Plot: Andy Stitzer (Carell) is 40, works at an electronics store, collects toys...and has never had sex. When his buddies find out he's still a virgin, they have a new mission: get Andy laid. With the pressure mounting, he meets a single mom (Keener). Will she be the one, or is he destined to be a virgin forever?
Reviewed565 words (Est. Reading Time 2m 49s)
- ...Carrell's wonderful performance and his trials and tribulations are overshadowed by an almost nonstop barrage of racial slurs and vulgarity.
So, why did we want to see The 40-Year-Old Virgin? Well, it had a couple of things going for it by the time we finally rented it.
First off, everyone we knew who had seen it thought it was hilarious. Secondly, Steve Carell from “The Daily Show with Jon Stewart” (TV), “The Office” (TV) and Bruce Almighty (2003) was in it, who seems to be consistently funny (although the few episodes we’ve seen of “The Office” (TV) rely way too much on the comedic talents of the other non-funny cast members). Finally, the previews made us laugh.
With all that going for it, we didn’t have to think twice about renting The 40-Year-Old Virgin. But, would this be the film Steve Carell loses his comedic brilliance, or will we have to wait for the Jim Carrey-less Evan Almighty (2007) for that?
Steve Carell, as usual, turns in a wonderfully funny performance as the lead character in The 40-Year-Old Virgin. True, he occasionally tries just a bit too hard to make the audience laugh, but 9 times out of 10 he’s right on the money, and he’ll have the audience rolling in the aisles. He brings his character to life brilliantly, and the audience will be there with him through most of his ups and downs.
His supporting cast, including a lovesick (yes, and Clueless) Paul Rudd, help keep the comedy refreshing as they spew out a whole variety of advice – most of it conflicting. Catherine Keener does a pretty good job as the love interest, and eventually does showcase some on-screen chemistry with Carell.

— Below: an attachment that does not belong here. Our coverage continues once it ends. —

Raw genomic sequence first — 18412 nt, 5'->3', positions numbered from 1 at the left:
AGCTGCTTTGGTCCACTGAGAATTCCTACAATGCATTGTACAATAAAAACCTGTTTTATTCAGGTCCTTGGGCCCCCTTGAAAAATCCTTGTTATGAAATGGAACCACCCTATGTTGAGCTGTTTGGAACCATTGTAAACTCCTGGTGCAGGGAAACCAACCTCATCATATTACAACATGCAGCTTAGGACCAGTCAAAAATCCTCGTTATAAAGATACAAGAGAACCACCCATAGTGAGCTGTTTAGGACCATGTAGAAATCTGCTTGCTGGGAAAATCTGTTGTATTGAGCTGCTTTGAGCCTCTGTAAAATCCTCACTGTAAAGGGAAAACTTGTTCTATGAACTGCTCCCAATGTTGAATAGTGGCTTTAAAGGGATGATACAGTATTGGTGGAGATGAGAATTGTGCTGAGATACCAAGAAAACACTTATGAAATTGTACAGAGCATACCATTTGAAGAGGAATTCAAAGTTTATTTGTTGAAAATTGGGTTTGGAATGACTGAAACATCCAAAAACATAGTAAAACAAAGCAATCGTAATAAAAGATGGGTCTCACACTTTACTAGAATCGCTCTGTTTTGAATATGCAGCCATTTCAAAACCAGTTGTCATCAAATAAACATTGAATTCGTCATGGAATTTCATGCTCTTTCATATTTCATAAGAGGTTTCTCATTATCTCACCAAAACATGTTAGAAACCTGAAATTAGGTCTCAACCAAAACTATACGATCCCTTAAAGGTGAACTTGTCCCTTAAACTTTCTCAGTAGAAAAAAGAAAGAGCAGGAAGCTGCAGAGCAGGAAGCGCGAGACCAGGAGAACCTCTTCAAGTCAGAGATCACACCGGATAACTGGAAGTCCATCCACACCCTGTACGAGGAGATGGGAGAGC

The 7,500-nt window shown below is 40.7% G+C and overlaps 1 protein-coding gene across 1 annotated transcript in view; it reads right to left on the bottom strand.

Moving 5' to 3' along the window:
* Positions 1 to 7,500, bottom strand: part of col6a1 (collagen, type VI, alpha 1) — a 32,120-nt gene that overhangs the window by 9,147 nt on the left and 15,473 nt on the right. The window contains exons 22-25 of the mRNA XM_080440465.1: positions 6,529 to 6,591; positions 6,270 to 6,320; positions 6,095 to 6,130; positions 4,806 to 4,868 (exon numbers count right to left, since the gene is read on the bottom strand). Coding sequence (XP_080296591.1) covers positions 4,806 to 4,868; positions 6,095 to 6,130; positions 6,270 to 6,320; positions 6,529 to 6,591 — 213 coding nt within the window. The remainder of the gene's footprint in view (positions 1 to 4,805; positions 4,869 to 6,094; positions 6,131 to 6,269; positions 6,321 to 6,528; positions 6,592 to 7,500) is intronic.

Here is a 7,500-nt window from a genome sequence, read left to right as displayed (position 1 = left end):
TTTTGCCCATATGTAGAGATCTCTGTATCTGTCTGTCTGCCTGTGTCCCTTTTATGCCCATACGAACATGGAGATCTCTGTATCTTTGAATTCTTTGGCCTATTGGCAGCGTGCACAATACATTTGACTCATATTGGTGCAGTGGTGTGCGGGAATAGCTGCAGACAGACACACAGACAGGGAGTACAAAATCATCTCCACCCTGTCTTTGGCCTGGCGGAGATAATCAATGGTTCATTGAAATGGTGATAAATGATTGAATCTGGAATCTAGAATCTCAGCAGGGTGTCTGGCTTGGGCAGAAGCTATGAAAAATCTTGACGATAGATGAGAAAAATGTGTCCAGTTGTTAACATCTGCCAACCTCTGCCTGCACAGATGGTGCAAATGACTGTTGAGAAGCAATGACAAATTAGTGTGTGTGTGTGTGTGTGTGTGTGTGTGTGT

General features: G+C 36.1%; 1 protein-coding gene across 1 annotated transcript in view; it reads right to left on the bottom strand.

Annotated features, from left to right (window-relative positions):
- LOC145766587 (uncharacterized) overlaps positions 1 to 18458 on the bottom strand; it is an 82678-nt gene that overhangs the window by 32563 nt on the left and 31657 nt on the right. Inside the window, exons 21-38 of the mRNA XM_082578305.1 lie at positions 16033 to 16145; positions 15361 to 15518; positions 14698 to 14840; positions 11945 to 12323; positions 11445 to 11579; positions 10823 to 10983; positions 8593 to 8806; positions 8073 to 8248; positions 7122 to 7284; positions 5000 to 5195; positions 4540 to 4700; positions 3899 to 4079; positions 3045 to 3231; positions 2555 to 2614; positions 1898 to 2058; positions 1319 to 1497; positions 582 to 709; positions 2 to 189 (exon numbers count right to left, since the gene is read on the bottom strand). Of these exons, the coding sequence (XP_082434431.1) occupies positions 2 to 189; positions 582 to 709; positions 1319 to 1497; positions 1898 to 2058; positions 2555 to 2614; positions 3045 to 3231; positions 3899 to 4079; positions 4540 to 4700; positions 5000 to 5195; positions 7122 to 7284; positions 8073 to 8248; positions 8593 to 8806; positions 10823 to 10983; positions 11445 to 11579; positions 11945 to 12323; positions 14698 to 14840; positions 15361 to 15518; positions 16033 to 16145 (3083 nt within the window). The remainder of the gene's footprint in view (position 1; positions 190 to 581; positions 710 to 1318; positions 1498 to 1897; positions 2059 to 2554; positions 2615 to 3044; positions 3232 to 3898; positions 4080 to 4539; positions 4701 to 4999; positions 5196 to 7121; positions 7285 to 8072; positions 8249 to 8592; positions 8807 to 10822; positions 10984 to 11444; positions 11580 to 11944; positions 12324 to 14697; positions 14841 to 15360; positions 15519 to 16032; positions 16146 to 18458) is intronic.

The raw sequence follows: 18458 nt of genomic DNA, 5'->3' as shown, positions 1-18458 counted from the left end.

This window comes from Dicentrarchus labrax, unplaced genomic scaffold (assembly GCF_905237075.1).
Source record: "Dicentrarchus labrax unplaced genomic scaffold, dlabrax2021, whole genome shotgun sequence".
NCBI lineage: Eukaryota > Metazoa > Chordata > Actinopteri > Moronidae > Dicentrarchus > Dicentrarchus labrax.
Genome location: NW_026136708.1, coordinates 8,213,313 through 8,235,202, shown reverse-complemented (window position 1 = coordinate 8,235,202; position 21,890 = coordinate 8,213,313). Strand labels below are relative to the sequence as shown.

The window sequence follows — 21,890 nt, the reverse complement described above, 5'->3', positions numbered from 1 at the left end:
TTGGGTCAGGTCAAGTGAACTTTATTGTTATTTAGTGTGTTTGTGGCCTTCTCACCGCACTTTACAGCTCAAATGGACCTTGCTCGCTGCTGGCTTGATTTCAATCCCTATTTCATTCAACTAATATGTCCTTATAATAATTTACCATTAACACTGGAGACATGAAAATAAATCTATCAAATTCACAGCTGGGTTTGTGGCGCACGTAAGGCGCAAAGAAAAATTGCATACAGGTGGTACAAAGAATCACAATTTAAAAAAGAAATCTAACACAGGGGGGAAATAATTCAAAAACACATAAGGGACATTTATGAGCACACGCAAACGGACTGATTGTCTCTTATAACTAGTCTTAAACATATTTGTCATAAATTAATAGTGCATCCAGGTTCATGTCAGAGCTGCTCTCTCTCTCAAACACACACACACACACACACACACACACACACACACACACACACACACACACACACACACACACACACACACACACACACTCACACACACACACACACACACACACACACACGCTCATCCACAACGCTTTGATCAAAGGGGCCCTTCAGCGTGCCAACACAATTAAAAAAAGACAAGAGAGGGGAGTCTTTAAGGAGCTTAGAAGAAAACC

The 40-Year-Old Virgin is built for comedy and is able to produce a lot of it. Rather than going too much into how nerdy Carell’s character is (although there are several mentions of his serial killer-like persona), the plot instead focuses on his much funnier attempts at dating. All of the classically horrible places to meet people are covered, from bars to a hilarious speed dating sequence. It’s a riot watching Carell’s incredibly inexperienced character try to deal with the new situations his friends are thrusting him into, and his actions and reactions are the high points of the film.
A warning for some of you potential viewers out there – if you aren’t into swearing in films, then this film definitely isn’t for you. Packed with more language than any movie we’ve seen in recent years, The 40-Year-Old Virgin definitely isn’t above trying to get a laugh from language, going through racial slurs and vulgarity like they are going out of style.
Some of the sequences are so vulgar a shocked laugh may escape from your throat, but it’s sadder than it is funny. It’s always nice when movies don’t have to go as low-brow as, say, Team America: World Police (2004) to provoke a laugh. But, with the popularity of shows like “South Park” (TV), the comedy that doesn’t aim for low-brow humor sadly probably won’t be as popular in the box office.
The 40-Year-Old Virgin has a great plot, and aims to get the most of it’s comedy potential. Unfortunately, Steve Carell’s wonderful performance and his trials and tribulations in search of the promised land may go unnoticed by some viewers whose ears will have gone slightly numb from all the racial slurs and vulgarity this film seems to have an almost unlimited supply of.
The 40-Year-Old Virgin is worth watching – if you can get past the language.